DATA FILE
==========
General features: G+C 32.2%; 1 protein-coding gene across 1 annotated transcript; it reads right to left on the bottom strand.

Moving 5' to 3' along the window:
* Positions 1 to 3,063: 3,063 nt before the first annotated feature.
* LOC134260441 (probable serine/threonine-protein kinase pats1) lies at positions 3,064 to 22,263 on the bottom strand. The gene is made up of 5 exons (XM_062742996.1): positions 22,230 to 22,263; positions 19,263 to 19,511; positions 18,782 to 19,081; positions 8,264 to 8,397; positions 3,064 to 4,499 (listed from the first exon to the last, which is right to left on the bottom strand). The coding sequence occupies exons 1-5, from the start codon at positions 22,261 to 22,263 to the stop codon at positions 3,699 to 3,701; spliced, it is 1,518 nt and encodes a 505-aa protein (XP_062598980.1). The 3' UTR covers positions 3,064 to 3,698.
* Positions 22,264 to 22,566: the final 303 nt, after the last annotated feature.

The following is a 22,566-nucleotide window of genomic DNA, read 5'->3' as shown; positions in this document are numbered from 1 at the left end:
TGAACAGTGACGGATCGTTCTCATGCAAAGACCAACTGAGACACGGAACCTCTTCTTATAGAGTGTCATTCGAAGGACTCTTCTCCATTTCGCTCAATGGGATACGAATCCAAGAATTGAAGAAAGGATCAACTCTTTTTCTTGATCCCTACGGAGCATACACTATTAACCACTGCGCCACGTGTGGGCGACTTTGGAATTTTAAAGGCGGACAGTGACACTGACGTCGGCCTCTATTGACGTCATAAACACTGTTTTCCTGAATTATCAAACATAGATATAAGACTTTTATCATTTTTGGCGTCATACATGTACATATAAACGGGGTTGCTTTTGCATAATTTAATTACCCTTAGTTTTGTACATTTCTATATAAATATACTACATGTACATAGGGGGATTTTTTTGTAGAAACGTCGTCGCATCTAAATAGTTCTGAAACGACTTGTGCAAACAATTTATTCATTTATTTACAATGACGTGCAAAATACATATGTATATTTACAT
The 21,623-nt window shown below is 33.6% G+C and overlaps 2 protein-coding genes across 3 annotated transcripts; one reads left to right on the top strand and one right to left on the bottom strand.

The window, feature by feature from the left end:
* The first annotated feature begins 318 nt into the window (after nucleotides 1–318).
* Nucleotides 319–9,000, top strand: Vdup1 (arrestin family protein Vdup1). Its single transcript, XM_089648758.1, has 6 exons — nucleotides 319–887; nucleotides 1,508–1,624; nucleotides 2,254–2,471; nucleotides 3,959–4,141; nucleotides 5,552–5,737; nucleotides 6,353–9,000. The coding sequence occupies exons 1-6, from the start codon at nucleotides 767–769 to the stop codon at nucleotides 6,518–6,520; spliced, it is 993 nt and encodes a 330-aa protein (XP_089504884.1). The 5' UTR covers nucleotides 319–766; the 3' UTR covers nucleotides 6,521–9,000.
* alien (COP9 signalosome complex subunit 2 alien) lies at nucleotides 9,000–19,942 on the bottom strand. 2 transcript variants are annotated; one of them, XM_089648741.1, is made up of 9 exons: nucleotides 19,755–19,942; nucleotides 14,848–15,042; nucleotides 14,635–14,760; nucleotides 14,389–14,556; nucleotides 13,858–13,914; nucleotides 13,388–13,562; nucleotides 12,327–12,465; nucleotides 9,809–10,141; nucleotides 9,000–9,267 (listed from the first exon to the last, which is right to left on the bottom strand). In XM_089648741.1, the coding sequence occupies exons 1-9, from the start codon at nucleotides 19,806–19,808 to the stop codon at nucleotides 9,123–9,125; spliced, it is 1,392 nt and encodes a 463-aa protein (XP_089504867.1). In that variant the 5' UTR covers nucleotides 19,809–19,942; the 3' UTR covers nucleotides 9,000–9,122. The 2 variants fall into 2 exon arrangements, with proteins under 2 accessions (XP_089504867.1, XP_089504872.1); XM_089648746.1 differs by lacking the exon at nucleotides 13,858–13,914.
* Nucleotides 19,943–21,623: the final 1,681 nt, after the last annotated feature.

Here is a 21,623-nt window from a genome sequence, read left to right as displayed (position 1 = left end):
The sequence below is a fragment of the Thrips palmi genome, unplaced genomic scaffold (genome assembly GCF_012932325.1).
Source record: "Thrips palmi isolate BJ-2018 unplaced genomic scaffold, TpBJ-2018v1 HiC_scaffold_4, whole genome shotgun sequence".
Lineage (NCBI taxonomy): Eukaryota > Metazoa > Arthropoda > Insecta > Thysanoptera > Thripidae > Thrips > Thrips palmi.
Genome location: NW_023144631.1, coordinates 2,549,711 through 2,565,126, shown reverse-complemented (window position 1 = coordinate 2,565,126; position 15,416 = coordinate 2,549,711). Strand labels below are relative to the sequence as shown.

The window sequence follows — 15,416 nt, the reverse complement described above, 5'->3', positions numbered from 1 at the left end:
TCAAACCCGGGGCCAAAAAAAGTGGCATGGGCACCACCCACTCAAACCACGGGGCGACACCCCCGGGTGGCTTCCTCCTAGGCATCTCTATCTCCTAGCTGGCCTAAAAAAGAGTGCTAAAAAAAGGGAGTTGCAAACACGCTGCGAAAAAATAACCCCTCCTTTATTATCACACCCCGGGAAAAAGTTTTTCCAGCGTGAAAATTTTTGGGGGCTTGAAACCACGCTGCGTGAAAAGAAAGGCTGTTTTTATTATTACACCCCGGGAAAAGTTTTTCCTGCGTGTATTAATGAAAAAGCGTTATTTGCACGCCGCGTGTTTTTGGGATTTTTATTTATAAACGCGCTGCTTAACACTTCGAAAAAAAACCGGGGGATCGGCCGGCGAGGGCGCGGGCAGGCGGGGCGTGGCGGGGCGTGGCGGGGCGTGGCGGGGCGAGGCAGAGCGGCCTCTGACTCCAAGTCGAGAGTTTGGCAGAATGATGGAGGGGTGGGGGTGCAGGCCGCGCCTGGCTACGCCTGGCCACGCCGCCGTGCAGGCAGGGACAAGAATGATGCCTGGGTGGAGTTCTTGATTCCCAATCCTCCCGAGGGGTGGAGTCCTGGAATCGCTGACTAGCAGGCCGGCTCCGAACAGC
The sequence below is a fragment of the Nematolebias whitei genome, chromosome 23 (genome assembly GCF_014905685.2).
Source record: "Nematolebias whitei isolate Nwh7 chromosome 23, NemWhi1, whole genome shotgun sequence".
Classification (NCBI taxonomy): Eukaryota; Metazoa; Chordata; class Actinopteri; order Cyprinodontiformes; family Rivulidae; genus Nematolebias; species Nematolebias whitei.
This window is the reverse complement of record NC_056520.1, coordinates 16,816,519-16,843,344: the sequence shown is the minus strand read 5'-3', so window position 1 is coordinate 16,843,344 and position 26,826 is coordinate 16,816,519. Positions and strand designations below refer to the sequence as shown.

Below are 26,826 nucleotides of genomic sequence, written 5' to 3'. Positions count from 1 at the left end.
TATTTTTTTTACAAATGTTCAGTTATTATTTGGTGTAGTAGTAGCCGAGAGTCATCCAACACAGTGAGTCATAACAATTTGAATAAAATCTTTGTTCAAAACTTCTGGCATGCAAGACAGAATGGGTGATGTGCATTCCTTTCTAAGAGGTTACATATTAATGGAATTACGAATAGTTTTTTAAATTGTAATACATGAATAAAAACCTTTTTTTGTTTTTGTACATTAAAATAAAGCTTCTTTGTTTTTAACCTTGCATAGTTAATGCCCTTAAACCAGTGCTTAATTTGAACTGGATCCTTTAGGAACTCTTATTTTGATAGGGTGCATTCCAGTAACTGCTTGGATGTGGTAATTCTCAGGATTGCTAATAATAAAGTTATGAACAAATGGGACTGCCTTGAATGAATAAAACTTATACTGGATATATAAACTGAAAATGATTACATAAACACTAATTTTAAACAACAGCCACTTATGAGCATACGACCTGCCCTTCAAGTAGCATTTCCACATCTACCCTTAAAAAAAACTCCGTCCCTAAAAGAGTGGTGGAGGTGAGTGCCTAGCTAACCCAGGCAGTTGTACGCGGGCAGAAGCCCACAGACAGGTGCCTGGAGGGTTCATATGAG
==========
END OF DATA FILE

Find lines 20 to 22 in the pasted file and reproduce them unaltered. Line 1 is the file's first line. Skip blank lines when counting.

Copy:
TCAAACCCGGGGCCAAAAAAAGTGGCATGGGCACCACCCACTCAAACCACGGGGCGACACCCCCGGGTGGCTTCCTCCTAGGCATCTCTATCTCCTAGCTGGCCTAAAAAAGAGTGCTAAAAAAAGGGAGTTGCAAACACGCTGCGAAAAAATAACCCCTCCTTTATTATCACACCCCGGGAAAAAGTTTTTCCAGCGTGAAAATTTTTGGGGGCTTGAAACCACGCTGCGTGAAAAGAAAGGCTGTTTTTATTATTACACCCCGGGAAAAGTTTTTCCTGCGTGTATTAATGAAAAAGCGTTATTTGCACGCCGCGTGTTTTTGGGATTTTTATTTATAAACGCGCTGCTTAACACTTCGAAAAAAAACCGGGGGATCGGCCGGCGAGGGCGCGGGCAGGCGGGGCGTGGCGGGGCGTGGCGGGGCGTGGCGGGGCGAGGCAGAGCGGCCTCTGACTCCAAGTCGAGAGTTTGGCAGAATGATGGAGGGGTGGGGGTGCAGGCCGCGCCTGGCTACGCCTGGCCACGCCGCCGTGCAGGCAGGGACAAGAATGATGCCTGGGTGGAGTTCTTGATTCCCAATCCTCCCGAGGGGTGGAGTCCTGGAATCGCTGACTAGCAGGCCGGCTCCGAACAGC
The sequence below is a fragment of the Nematolebias whitei genome, chromosome 23 (genome assembly GCF_014905685.2).
Source record: "Nematolebias whitei isolate Nwh7 chromosome 23, NemWhi1, whole genome shotgun sequence".